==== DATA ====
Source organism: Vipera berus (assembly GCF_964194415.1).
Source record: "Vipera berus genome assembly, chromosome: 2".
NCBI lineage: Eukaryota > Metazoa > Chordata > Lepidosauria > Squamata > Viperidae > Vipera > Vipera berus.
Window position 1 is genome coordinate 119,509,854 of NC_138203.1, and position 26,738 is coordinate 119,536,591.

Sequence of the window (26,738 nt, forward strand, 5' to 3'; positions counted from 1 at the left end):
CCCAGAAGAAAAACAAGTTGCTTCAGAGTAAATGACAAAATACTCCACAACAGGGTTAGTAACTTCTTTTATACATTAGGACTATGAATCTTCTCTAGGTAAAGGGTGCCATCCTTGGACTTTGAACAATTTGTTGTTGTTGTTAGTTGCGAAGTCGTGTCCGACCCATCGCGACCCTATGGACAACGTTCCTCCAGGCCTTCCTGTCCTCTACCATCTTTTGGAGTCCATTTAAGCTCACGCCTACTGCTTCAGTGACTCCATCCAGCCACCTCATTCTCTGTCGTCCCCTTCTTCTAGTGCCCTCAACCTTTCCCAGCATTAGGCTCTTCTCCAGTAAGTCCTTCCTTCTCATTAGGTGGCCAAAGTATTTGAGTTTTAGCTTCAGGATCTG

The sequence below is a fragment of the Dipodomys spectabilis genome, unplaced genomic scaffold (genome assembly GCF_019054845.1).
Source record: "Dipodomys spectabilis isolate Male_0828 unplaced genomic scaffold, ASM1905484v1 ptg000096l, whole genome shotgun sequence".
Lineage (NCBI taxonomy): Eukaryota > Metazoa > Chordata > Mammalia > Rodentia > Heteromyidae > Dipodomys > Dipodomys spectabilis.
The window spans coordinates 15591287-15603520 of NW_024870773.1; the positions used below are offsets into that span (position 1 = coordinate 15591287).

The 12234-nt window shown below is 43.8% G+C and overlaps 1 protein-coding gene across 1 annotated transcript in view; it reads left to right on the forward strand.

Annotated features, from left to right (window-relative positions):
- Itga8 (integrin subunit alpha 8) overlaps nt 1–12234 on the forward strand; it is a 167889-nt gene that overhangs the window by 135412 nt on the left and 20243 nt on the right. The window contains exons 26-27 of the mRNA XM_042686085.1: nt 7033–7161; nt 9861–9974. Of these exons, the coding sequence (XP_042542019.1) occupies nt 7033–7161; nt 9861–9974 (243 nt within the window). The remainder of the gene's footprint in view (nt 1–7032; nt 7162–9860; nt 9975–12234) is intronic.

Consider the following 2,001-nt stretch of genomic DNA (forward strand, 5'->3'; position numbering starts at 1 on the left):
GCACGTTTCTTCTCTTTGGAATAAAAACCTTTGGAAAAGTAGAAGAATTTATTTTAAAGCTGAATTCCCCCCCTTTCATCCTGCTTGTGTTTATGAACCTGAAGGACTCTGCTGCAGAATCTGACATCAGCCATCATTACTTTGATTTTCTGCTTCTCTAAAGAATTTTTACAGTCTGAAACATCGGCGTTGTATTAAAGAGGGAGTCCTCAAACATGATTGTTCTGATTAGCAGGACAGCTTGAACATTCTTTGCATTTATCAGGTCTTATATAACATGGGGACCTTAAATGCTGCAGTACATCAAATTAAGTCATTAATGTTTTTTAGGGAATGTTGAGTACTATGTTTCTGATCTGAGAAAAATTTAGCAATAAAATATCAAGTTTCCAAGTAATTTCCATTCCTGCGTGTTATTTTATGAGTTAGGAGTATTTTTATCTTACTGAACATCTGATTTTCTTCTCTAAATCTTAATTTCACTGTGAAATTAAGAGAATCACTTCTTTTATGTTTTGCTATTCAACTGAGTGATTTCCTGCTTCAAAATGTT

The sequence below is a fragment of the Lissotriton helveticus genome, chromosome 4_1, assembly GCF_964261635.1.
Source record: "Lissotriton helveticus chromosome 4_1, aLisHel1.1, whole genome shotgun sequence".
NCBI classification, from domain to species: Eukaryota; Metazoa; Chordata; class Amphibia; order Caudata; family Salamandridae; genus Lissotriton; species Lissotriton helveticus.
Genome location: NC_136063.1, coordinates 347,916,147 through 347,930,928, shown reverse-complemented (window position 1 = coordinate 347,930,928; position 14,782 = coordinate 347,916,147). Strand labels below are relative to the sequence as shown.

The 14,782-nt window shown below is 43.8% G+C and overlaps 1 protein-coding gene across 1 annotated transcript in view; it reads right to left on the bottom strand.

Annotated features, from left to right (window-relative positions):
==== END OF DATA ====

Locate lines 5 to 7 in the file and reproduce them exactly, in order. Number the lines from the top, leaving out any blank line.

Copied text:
Sequence of the window (26,738 nt, forward strand, 5' to 3'; positions counted from 1 at the left end):
CCCAGAAGAAAAACAAGTTGCTTCAGAGTAAATGACAAAATACTCCACAACAGGGTTAGTAACTTCTTTTATACATTAGGACTATGAATCTTCTCTAGGTAAAGGGTGCCATCCTTGGACTTTGAACAATTTGTTGTTGTTGTTAGTTGCGAAGTCGTGTCCGACCCATCGCGACCCTATGGACAACGTTCCTCCAGGCCTTCCTGTCCTCTACCATCTTTTGGAGTCCATTTAAGCTCACGCCTACTGCTTCAGTGACTCCATCCAGCCACCTCATTCTCTGTCGTCCCCTTCTTCTAGTGCCCTCAACCTTTCCCAGCATTAGGCTCTTCTCCAGTAAGTCCTTCCTTCTCATTAGGTGGCCAAAGTATTTGAGTTTTAGCTTCAGGATCTG

The sequence below is a fragment of the Dipodomys spectabilis genome, unplaced genomic scaffold (genome assembly GCF_019054845.1).